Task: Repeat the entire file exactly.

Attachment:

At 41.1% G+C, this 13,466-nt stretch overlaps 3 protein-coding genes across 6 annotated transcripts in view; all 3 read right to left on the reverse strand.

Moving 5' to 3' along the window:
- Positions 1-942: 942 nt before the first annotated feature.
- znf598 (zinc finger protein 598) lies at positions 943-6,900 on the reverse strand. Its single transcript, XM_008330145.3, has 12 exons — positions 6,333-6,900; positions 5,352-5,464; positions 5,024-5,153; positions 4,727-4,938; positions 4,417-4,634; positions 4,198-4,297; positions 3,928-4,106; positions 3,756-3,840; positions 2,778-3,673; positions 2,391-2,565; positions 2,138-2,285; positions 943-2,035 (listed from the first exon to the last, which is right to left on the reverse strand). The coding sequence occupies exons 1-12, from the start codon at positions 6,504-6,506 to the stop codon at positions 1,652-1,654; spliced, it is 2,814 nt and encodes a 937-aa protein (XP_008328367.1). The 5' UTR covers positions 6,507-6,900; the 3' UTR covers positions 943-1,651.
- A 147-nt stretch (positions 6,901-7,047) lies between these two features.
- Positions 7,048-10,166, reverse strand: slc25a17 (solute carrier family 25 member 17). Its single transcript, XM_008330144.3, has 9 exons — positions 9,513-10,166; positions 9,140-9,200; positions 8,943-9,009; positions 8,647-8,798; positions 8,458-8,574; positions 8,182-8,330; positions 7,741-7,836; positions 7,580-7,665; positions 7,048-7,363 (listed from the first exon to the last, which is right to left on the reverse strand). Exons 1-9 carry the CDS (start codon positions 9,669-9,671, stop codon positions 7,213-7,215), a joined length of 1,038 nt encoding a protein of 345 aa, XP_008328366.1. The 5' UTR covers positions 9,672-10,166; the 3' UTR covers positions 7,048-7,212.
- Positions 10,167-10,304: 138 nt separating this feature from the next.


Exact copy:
At 41.1% G+C, this 13,466-nt stretch overlaps 3 protein-coding genes across 6 annotated transcripts in view; all 3 read right to left on the reverse strand.

Moving 5' to 3' along the window:
- Positions 1-942: 942 nt before the first annotated feature.
- znf598 (zinc finger protein 598) lies at positions 943-6,900 on the reverse strand. Its single transcript, XM_008330145.3, has 12 exons — positions 6,333-6,900; positions 5,352-5,464; positions 5,024-5,153; positions 4,727-4,938; positions 4,417-4,634; positions 4,198-4,297; positions 3,928-4,106; positions 3,756-3,840; positions 2,778-3,673; positions 2,391-2,565; positions 2,138-2,285; positions 943-2,035 (listed from the first exon to the last, which is right to left on the reverse strand). The coding sequence occupies exons 1-12, from the start codon at positions 6,504-6,506 to the stop codon at positions 1,652-1,654; spliced, it is 2,814 nt and encodes a 937-aa protein (XP_008328367.1). The 5' UTR covers positions 6,507-6,900; the 3' UTR covers positions 943-1,651.
- A 147-nt stretch (positions 6,901-7,047) lies between these two features.
- Positions 7,048-10,166, reverse strand: slc25a17 (solute carrier family 25 member 17). Its single transcript, XM_008330144.3, has 9 exons — positions 9,513-10,166; positions 9,140-9,200; positions 8,943-9,009; positions 8,647-8,798; positions 8,458-8,574; positions 8,182-8,330; positions 7,741-7,836; positions 7,580-7,665; positions 7,048-7,363 (listed from the first exon to the last, which is right to left on the reverse strand). Exons 1-9 carry the CDS (start codon positions 9,669-9,671, stop codon positions 7,213-7,215), a joined length of 1,038 nt encoding a protein of 345 aa, XP_008328366.1. The 5' UTR covers positions 9,672-10,166; the 3' UTR covers positions 7,048-7,212.
- Positions 10,167-10,304: 138 nt separating this feature from the next.